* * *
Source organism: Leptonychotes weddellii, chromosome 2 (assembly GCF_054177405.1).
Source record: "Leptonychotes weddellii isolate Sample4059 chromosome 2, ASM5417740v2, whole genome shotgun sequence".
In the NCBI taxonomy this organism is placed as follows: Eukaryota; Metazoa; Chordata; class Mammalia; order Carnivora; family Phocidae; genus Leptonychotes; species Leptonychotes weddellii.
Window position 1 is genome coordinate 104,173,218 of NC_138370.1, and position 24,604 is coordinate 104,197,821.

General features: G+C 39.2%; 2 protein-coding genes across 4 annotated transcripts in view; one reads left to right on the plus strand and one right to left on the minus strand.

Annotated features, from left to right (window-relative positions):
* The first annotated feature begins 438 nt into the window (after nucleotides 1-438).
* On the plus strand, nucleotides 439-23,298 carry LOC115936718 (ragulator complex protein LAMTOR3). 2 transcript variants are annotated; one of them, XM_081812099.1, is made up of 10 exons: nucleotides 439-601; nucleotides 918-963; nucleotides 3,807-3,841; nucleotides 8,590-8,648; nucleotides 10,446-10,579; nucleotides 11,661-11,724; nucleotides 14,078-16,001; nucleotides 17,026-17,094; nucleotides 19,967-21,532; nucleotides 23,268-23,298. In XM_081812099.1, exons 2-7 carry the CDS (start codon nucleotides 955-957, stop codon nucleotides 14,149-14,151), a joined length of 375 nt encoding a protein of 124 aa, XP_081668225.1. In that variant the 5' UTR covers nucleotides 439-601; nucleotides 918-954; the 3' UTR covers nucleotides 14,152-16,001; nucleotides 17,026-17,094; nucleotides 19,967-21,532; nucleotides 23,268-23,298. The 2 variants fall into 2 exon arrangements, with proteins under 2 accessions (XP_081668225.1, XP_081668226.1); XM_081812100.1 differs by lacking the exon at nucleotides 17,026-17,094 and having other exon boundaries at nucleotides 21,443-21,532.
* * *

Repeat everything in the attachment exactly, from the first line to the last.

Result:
Source organism: Leptonychotes weddellii, chromosome 2 (assembly GCF_054177405.1).
Source record: "Leptonychotes weddellii isolate Sample4059 chromosome 2, ASM5417740v2, whole genome shotgun sequence".
In the NCBI taxonomy this organism is placed as follows: Eukaryota; Metazoa; Chordata; class Mammalia; order Carnivora; family Phocidae; genus Leptonychotes; species Leptonychotes weddellii.
Window position 1 is genome coordinate 104,173,218 of NC_138370.1, and position 24,604 is coordinate 104,197,821.

General features: G+C 39.2%; 2 protein-coding genes across 4 annotated transcripts in view; one reads left to right on the plus strand and one right to left on the minus strand.

Annotated features, from left to right (window-relative positions):
* The first annotated feature begins 438 nt into the window (after nucleotides 1-438).
* On the plus strand, nucleotides 439-23,298 carry LOC115936718 (ragulator complex protein LAMTOR3). 2 transcript variants are annotated; one of them, XM_081812099.1, is made up of 10 exons: nucleotides 439-601; nucleotides 918-963; nucleotides 3,807-3,841; nucleotides 8,590-8,648; nucleotides 10,446-10,579; nucleotides 11,661-11,724; nucleotides 14,078-16,001; nucleotides 17,026-17,094; nucleotides 19,967-21,532; nucleotides 23,268-23,298. In XM_081812099.1, exons 2-7 carry the CDS (start codon nucleotides 955-957, stop codon nucleotides 14,149-14,151), a joined length of 375 nt encoding a protein of 124 aa, XP_081668225.1. In that variant the 5' UTR covers nucleotides 439-601; nucleotides 918-954; the 3' UTR covers nucleotides 14,152-16,001; nucleotides 17,026-17,094; nucleotides 19,967-21,532; nucleotides 23,268-23,298. The 2 variants fall into 2 exon arrangements, with proteins under 2 accessions (XP_081668225.1, XP_081668226.1); XM_081812100.1 differs by lacking the exon at nucleotides 17,026-17,094 and having other exon boundaries at nucleotides 21,443-21,532.